Only sometimes, consciously  speaking.

The theatricals – which later become pictures – are they researched?
They are. «When» and «how» are always relevant.

Are they rehearsed?
«The storm» was the only one actually rehearsed and maybe «The hunter».

Are they stage-managed?
Yes and no.

Are the props carefully chosen?
No, it’s more a question of «carefully combined».

Are costumes sewn for the scenes?
Not really.

Are they actors in a grand saga and play their role according?
Eventually they become so, I guess, both in an absolute and abstract way.

Do the actors assert a degree of authorship in the work?
I’d lie if I said no. It’s a bidirectional creative procedure. Only they don’t know it.

Do the backgrounds refer to the exotic and primitive other?
I am not sure I understand the question, Pamela. Are you refering to «Takis»?

As director/producer of your visual dramas/landscapes, do you have full control even to the last word? 
Of course. I am too romantic to believe it will ever happen otherwise and too stuborn to let it happen as well.

Are you aware of the contemporary debates concerned with representations of the child in photography? For example, American audiences would see the black boy with the
ball as provocative … whatever. What I mean is that when images of kids are taken out of the private realm of the family album and made into a public spectacle in the art
gallery or museum they can operate as a critical edge in some respects. How do you see these two photos of the Chinese and African boys?

I am very happy you ask this question. If you read my comments on these two particular photos you’ll notice that I do mention the appeareance of kids’ relatives at the moment
of shooting. You see, I am aware of how mistakenly some people tend to interpret child figures in artistic presentations (and not only this) so I felt I had to be extra careful.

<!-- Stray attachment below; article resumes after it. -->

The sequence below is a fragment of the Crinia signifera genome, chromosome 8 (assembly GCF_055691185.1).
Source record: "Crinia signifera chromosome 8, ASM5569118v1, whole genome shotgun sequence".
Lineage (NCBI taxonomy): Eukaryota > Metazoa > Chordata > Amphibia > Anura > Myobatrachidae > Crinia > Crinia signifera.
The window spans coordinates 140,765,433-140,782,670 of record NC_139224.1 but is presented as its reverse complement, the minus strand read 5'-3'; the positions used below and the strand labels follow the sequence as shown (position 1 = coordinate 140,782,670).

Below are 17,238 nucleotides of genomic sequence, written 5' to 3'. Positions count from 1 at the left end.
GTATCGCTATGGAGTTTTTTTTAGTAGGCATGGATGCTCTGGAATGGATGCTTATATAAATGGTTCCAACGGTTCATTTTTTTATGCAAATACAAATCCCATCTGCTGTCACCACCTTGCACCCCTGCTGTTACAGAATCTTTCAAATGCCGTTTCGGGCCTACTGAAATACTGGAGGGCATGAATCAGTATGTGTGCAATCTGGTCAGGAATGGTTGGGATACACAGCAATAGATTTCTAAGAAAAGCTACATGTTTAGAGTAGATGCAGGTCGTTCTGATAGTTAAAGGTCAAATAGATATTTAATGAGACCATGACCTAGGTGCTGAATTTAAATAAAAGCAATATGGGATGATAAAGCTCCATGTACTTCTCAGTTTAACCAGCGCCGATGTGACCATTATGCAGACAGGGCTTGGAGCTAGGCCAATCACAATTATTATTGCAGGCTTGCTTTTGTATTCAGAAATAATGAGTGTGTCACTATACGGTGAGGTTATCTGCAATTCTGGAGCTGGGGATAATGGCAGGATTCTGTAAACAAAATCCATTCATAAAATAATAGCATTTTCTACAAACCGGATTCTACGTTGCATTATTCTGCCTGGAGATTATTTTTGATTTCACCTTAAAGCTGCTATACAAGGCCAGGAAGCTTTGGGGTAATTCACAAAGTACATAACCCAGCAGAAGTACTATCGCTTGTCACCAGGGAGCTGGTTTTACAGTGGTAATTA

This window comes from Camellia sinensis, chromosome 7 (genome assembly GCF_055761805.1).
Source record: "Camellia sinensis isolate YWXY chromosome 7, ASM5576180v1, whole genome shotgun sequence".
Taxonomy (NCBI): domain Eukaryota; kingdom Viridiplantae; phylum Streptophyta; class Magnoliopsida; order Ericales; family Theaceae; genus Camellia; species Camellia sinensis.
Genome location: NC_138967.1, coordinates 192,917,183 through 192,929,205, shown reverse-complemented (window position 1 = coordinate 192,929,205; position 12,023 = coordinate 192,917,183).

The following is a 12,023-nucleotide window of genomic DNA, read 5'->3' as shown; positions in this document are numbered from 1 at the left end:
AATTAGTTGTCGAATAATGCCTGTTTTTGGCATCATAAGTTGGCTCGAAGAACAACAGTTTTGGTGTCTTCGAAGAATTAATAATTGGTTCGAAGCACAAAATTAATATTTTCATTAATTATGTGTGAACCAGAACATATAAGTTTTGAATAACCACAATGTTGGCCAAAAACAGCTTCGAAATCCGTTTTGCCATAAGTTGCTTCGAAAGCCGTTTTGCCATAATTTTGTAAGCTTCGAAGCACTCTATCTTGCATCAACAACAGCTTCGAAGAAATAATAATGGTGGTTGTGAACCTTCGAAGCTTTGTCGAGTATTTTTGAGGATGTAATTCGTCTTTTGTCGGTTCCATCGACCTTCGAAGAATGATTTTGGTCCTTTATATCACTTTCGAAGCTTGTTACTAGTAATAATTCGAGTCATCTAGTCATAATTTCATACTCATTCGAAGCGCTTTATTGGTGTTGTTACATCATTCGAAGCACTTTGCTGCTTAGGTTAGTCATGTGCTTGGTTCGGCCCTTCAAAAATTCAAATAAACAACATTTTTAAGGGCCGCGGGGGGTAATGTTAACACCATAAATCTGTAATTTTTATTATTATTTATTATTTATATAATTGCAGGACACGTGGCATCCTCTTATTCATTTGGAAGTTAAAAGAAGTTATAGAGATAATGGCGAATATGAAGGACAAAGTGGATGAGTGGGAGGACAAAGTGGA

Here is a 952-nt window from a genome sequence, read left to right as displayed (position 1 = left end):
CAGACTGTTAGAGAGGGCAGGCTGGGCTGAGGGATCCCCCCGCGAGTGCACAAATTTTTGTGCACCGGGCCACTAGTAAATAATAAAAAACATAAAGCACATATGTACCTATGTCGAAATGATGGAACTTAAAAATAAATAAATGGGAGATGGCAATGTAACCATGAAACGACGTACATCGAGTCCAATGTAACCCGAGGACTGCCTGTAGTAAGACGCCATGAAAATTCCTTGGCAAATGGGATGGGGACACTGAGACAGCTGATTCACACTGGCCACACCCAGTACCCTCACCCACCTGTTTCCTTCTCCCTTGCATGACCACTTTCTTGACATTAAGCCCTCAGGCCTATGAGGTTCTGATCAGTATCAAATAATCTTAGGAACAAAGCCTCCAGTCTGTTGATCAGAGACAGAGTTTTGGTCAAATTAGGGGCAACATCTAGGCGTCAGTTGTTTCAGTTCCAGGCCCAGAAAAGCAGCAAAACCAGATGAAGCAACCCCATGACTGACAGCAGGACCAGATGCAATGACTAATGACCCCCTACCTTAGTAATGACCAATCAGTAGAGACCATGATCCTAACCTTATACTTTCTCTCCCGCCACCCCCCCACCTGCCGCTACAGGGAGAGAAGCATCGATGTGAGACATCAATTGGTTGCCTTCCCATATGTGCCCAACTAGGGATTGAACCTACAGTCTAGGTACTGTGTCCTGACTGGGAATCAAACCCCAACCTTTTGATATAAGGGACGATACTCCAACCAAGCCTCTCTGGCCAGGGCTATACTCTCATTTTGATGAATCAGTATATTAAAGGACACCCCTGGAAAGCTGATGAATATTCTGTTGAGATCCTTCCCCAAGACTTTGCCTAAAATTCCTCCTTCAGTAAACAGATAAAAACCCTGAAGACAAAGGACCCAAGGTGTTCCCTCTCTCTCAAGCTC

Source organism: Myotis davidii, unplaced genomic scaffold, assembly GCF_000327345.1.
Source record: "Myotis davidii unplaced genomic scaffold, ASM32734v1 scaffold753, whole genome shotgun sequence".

What do you think is the relevance of the self-portrait? Is it more revealing than a portrait the artist/photographer makes of the sitter?
That depends from which side you’re looking at it really..

Photographers who formulate ‘original’ ways of photographing are considered to be self-expressive in their approach – in fact there is a belief among photographers who use self-expression that every photo is a self-portrait. What do you think about this assertion?
I have to agree. Let me also point out that the more observant you are, the more you’ll figure out about someone else just by looking at his work. You see, things have to work this way since: «We all are one».

What other uses can self-portraits be put to?
They can perform a wonderful job as a reflection of the other.

Does your work engage with one or any critical discourses? If so, what are they? For example, deconstruction,  post-modernism, the dialectic of absence/presence, theories of representation etc..
While I am aware of theories (mostly of Greek philosophers) about art as a medium of representing the world,through deconstruction, modernism and post-modernism, I am in no position to provide you with a decent or maybe a sincere evaluation. Quite simply, «I don’t know».

When we look through at photographs, it is through the eyes of the photographer, understood as occupying a masculine position. The implicit aggression of the photo act – aiming the camera, shooting the picture – is literalised when the image examines the female or child body. Being a male yourself ION, what do think about this theory?
It is enough to photograph someone you like or maybe be photographed by someone you like, in order to understand that this theory is valid.

Are the frames between the artifice and the real, clear cut in your work?
If you asked  Roger’s opinion he would say that «I make Real, Art.» I’ll borrow  this specific phrase as a (hopefully satisfying) answer to your question.

The Hunter – is that wheat in the foreground or grass?
It is grass.

What is the plant in Wendy’s portrait?
In English I think it’s called pampas grass. In Greek, I don’t know..

Are you going to use all the shots on your web site or are you going to edit?
A selection has been made of 14 images. I am strongly considering one more, though, that’s nowhere to be found on my site, to be revealed at the exhibition.

Have you got any more surprises like the Rebecca one?
Of course I have.

Rebecca’s portrait is really fabulous – quite something.
I like it, that you like it!